Welcome to Obesity Island
Welcome to Obesity Island avatar

Family trip to amusement park was a real eye-opener

If you’ve ever wanted proof that there is an obesity epidemic with its epicenter located right smack dab in the United States’ Midwest, you need go no further than King’s Island just north of Cincinnati.

Yesterday, our family drove the two hours from Indianapolis to enjoy some time together on the roller coasters and other amusement rides.  And while you’re standing in line or sitting down while waiting for other family members to meet back up with you, you people watch.  People are really interesting.  Some are young, some are old.  Some are tall, some are short.  Some are white while others are black, brown, and yellow.  Some smile while others frown.  They come in all shapes, sizes, colors, and temperaments.  But perhaps the most noticeable observation was that many were, well, just plain fat.

I have never seen so many butt cracks, muffin tops, flabby arms, beer bellies and chubby cheeks in one place (Okay, the Indiana State Fair runs a close second).  For those of you that are super-sensitive, you might think I’m being mean.  I’m not.  I’m just giving you a candid assessment from my vantage point.  And that vantage point is that of a personal trainer, fully engaged in trying to help people win their battle with obesity and all of the health problems it portends.

I’ll admit that before I started  my weight loss journey and started studying to become a personal trainer, my reaction was probably typical.   I’d think (or even say), “Holy cow, would you look at that fatty over there.”  I know, “fat”, doesn’t sound very P.C., but it is what it is.  Even when I was grossly overweight, I’d still poke fun at someone that was really fat – something I’m not proud of now.

Today, however, I have a totally different perspective when I see someone who is overweight or obese (see, I changed my terminology!)  I feel a lot of compassion and concern for people struggling with their weight.  I’ve learned that obesity comes from so many places and it is hard to overcome.  Physiological conditions, health conditions, stress, depression, genetics, environmental, upbringing, and other factors all contribute to obesity.   Before people know it, they are adding on the pounds.  And speaking from personal experience, it’s just easier to pack on the fat than it is to work it off.

At King’s Island, I actually started feeling sad seeing so many people who were incredibly overweight.  I watched as a team of teenagers workers literally had to stuff a lady into her seat and use an extension on her seat belt so she could ride a roller coaster.  They had to delay the coaster for nearly 10 minutes.  I saw more than a dozen obese people riding those little scooters around and then parking them in the 90-degree sun only to watch while the rest of their family ran off to enjoy a ride.  And I observed a lady (probably 350-400 lbs) take nearly 15 minutes to walk about 75 yards because she had to sit down and catch her breath every 10 yards or so.  And at the water park, I saw more under-sized swim suits that I could even begin to count.  Let’s just say that many women should have given up wearing bikinis 100 lbs. ago.  And some of the men needed larger swim suits, too.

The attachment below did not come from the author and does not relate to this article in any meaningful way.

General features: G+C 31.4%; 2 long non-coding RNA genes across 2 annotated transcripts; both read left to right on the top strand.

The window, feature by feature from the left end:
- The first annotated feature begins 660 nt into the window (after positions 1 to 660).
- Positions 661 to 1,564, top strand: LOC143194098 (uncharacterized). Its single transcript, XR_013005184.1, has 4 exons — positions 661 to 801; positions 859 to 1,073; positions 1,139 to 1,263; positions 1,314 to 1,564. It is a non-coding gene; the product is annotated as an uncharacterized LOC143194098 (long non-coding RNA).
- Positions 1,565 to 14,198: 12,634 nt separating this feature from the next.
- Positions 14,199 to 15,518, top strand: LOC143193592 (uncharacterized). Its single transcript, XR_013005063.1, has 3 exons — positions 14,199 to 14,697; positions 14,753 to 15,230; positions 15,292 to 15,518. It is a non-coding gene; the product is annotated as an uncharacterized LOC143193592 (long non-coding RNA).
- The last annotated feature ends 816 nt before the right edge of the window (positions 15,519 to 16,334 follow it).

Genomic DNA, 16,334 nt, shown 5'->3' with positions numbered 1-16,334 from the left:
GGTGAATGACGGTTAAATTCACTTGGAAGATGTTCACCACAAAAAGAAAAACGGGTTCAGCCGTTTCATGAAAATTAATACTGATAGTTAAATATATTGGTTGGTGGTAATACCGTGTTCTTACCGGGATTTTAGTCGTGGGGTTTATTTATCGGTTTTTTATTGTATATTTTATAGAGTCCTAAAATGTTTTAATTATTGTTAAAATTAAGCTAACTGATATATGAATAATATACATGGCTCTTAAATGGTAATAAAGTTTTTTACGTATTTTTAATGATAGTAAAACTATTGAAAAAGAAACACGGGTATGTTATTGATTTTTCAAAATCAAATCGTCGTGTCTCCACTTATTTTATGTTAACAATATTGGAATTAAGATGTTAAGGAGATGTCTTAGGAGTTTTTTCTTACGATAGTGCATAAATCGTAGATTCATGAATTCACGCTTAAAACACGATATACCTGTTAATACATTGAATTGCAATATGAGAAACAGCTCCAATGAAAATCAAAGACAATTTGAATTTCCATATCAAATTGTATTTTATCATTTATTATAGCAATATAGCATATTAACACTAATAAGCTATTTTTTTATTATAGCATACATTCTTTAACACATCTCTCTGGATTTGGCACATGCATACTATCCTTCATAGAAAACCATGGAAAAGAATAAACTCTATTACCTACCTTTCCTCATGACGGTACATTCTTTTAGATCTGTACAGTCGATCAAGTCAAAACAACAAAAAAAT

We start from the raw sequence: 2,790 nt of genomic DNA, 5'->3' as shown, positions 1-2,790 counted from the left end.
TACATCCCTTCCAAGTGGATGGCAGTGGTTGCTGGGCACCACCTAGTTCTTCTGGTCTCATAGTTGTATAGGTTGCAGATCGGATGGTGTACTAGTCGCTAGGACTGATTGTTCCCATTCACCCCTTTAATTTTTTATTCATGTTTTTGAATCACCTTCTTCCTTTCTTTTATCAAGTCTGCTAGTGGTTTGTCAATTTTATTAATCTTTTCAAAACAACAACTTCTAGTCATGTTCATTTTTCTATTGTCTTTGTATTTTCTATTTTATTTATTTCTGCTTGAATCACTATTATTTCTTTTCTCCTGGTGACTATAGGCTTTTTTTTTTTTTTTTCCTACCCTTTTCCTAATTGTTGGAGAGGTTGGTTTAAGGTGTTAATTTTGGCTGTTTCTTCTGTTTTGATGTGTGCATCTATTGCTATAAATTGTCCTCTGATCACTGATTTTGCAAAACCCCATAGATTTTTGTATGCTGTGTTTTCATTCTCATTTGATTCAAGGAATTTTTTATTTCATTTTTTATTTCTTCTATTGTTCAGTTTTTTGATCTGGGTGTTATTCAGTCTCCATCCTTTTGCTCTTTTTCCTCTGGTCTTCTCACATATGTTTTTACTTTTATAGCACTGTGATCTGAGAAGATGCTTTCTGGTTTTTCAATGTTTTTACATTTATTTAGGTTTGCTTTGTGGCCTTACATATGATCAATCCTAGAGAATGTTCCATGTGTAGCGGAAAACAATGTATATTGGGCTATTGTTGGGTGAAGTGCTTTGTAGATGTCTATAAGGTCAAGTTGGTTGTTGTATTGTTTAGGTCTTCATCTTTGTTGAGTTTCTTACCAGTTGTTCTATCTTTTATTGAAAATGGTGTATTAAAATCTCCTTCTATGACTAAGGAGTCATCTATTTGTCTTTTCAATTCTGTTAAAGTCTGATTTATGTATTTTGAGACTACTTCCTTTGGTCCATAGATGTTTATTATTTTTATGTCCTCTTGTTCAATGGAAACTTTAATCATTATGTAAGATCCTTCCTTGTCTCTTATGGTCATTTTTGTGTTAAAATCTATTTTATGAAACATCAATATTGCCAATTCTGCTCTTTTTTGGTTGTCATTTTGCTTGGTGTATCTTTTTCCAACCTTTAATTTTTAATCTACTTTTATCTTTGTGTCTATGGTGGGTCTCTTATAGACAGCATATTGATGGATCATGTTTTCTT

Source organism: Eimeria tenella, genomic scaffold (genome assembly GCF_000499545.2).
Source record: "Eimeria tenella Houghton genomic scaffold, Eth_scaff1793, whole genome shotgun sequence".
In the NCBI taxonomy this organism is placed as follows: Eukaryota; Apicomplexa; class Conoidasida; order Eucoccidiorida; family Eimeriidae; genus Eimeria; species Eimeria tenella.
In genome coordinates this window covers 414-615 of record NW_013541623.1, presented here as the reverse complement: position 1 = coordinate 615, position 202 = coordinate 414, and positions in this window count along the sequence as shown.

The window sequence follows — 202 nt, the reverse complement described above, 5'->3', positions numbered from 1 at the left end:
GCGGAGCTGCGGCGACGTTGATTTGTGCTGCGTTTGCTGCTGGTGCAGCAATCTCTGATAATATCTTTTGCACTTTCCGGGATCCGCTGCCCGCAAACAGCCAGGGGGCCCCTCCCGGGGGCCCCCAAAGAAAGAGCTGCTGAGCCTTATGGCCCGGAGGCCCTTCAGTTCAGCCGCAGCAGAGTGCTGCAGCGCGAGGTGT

Perhaps the thing that saddened me the most was the number of young kids who were already obese.  They will most likely face several health complications and, more than likely, a shortened life span.  I’m not talking about older kids; there were children as young as two that were incredibly overweight.  I wished there was something I could tell the parents to help them help their kids.   Unfortunately, it probably wouldn’t do any good for most.  The fact is, there are more than 6 million kids that are obese, and that number is rising.

Personally, I can attest to how much better I felt walking around King’s Island for 12 hours after having lost 65 lbs. and working out 6 days a week for the past 15 months.  I never got tired, I was able to comfortably ride the rides.  My family also noticed the difference.

With eight out of ten people over the age of 25 either overweight or obese, chances are that you or someone very close to you is struggling with weight and other related health issues.  You (or they) need to do something now, before it’s too late.  But you have to want to change.  You have to commit to work hard and understand that the first couple of months aren’t going to be a walk-in-the-park.  You’re going to be uncomfortable and, at times, sore.  But you’ll get through it.

My challenge to you is to start today (the day you are reading this for the first time).  Then one year from now when you have lost weight and improved your health, plan a trip to King’s Island or another amusement park and enjoy the rides and a great time with your family… just like I did.

To your health!

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One Response to Welcome to Obesity Island
Welcome to Obesity Island avatar

  1. Leandra says:

    I feel the same way. With America struggling with obesity, it is important to help those we know and encourage them to exercise and eat healthy. From experience, those first couple of months are hard but something that can be overcome and well worth it in the end! I really enjoyed your blog! Thanks a bunch -Leandra

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